08 Oct Ovarian Cancer and Cardiovascular Comorbidity
MedicalResearch.com: What are the main findings of the study?
Dr. Sood: For women with newly diagnosed ovarian cancer, high heart rate at diagnosis (tachycardia), venous thromboembolism (VTE) occurring after diagnosis and pulmonary hypertension post-diagnosis are independently related to reduced survival after controlling for tumor stage, grade, and extent of cytoreduction. Women with tachycardia lived an average of 4.0 years after diagnosis compared with 5.9 years for women without tachycardia, a 32% reduction in duration of survival. Patients who experienced VTE lived a median 4.1 years after diagnosis, compared with 6.4 yrs for patients who did not experience VTE.
MedicalResearch.com: Were any of the findings unexpected?
Dr. Sood: We did not expect that high heart rate would be independently associated with increased risk for mortality in ovarian cancer patients at diagnosis. Also, in contrast to other studies which reported that ovarian cancer patients tended to die within a few months of their cardiovascular comorbidity, the patients in our study lived an average of 22 months post-VTE.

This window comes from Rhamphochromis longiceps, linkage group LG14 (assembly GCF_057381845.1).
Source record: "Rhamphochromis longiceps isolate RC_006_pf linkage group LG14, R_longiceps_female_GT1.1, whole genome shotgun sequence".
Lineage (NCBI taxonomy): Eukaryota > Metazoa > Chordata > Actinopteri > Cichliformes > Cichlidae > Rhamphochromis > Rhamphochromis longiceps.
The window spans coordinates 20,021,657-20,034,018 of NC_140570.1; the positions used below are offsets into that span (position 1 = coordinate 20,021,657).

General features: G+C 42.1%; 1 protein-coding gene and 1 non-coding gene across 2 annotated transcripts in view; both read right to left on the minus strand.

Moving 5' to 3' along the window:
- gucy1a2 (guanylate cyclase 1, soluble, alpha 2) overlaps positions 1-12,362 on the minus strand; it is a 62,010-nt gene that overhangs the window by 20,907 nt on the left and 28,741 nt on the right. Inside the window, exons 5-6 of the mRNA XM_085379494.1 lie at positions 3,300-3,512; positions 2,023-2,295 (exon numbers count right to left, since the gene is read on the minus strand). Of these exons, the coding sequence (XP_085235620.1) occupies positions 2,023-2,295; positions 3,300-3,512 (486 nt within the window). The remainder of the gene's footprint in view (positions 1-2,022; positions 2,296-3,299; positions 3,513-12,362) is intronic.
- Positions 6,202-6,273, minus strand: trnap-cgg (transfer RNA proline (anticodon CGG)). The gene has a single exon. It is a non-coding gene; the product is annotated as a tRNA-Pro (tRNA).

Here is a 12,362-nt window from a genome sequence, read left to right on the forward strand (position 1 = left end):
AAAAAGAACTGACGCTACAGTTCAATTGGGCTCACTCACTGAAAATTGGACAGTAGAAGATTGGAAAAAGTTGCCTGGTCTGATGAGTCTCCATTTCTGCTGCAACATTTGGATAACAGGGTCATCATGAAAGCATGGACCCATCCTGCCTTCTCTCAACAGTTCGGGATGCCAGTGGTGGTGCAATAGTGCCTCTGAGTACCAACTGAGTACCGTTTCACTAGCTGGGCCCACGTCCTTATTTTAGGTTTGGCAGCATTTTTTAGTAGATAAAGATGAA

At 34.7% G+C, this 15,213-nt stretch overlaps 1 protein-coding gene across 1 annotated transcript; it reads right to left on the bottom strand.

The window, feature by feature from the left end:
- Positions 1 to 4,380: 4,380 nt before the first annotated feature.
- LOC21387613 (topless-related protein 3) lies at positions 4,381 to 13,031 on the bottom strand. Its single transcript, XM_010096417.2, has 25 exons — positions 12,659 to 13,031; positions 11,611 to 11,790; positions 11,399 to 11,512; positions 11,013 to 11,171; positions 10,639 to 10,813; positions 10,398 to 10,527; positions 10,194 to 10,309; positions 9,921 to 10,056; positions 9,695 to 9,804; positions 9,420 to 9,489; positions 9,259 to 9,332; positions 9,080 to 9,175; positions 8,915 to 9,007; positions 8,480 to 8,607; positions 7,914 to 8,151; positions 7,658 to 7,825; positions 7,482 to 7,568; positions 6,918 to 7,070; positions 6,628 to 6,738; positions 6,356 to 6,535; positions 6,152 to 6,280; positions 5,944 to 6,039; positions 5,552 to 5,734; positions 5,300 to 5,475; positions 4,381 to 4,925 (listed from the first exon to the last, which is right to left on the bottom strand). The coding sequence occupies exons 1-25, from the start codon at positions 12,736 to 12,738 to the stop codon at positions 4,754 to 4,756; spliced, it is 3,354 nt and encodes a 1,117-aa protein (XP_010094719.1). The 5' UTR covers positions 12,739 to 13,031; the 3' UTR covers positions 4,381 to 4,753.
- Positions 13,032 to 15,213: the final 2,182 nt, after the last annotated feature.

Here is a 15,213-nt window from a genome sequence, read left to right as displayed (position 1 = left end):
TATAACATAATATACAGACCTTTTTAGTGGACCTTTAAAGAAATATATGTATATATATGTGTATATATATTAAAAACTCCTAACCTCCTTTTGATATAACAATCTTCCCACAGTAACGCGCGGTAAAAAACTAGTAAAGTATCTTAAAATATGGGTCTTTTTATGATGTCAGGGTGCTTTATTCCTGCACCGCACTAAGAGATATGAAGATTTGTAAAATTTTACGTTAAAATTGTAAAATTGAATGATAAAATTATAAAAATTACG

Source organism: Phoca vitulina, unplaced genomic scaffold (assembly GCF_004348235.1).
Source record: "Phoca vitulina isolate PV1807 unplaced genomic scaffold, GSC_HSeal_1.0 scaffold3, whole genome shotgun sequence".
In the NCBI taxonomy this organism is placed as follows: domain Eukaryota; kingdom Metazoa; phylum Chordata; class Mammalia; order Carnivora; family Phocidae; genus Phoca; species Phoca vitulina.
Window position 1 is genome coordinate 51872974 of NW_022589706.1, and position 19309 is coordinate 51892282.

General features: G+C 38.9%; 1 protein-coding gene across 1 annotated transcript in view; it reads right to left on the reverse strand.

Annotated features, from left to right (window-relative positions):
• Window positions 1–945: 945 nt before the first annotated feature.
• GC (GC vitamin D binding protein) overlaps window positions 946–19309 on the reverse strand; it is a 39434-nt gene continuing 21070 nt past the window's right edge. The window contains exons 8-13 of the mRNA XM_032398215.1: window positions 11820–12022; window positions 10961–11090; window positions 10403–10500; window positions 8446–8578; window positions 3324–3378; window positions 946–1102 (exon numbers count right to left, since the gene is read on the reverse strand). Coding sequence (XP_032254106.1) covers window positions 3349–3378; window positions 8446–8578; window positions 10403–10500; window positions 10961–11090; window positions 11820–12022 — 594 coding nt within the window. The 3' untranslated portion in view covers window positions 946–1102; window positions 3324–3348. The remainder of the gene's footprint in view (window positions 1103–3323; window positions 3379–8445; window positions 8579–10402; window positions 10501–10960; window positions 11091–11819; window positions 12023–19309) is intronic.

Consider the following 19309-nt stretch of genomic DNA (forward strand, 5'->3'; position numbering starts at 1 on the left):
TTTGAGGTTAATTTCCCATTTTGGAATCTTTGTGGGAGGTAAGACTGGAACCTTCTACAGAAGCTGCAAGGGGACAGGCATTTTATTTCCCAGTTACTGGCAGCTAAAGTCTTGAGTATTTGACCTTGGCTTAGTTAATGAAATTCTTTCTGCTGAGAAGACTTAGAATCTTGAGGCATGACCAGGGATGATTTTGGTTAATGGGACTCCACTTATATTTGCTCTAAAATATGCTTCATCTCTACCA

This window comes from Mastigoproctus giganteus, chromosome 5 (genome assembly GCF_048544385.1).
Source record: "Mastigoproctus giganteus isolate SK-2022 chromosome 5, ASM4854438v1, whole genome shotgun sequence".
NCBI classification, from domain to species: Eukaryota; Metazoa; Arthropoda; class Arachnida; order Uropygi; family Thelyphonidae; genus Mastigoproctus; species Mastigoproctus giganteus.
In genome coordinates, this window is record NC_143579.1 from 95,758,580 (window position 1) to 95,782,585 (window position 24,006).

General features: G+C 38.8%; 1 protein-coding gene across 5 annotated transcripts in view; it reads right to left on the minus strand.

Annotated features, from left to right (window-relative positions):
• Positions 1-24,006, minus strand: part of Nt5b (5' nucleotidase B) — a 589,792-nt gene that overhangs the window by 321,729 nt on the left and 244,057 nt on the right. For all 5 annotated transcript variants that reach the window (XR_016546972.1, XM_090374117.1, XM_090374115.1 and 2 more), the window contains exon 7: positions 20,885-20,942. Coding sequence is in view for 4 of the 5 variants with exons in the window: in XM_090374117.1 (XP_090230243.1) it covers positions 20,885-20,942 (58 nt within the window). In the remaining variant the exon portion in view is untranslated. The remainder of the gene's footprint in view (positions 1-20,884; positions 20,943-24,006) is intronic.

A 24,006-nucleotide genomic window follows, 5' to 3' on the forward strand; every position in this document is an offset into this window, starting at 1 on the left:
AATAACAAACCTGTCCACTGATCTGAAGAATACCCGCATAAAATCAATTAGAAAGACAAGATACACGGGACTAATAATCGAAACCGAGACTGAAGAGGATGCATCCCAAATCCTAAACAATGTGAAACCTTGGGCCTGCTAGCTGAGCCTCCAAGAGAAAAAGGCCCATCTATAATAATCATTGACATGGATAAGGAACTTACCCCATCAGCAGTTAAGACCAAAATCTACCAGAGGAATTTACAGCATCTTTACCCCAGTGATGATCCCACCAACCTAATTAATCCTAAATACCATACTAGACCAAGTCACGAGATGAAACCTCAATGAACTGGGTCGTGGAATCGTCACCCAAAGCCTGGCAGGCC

MedicalResearch.com: What should clinicians and patients take away from your report?
Dr. Sood: Careful management of certain cardiovascular comorbidities may have an impact on patients with ovarian cancer. Our findings suggest that increased baseline heart rate and the development of VTE and pulmonary hypertension after cancer diagnosis may be significant predictors of survival in women with ovarian cancer.
MedicalResearch.com: What recommendations do you have for future research as a result of this study?
Dr. Sood: There are many important steps for future research including understanding the mechanisms by which the factors noted above could work to reduce the survival of women with ovarian cancer. Also, other questions remain: will similar findings be noted for patients with other cancers? What are the best approaches for managing patients who do have cardiovascular morbidities and cancer?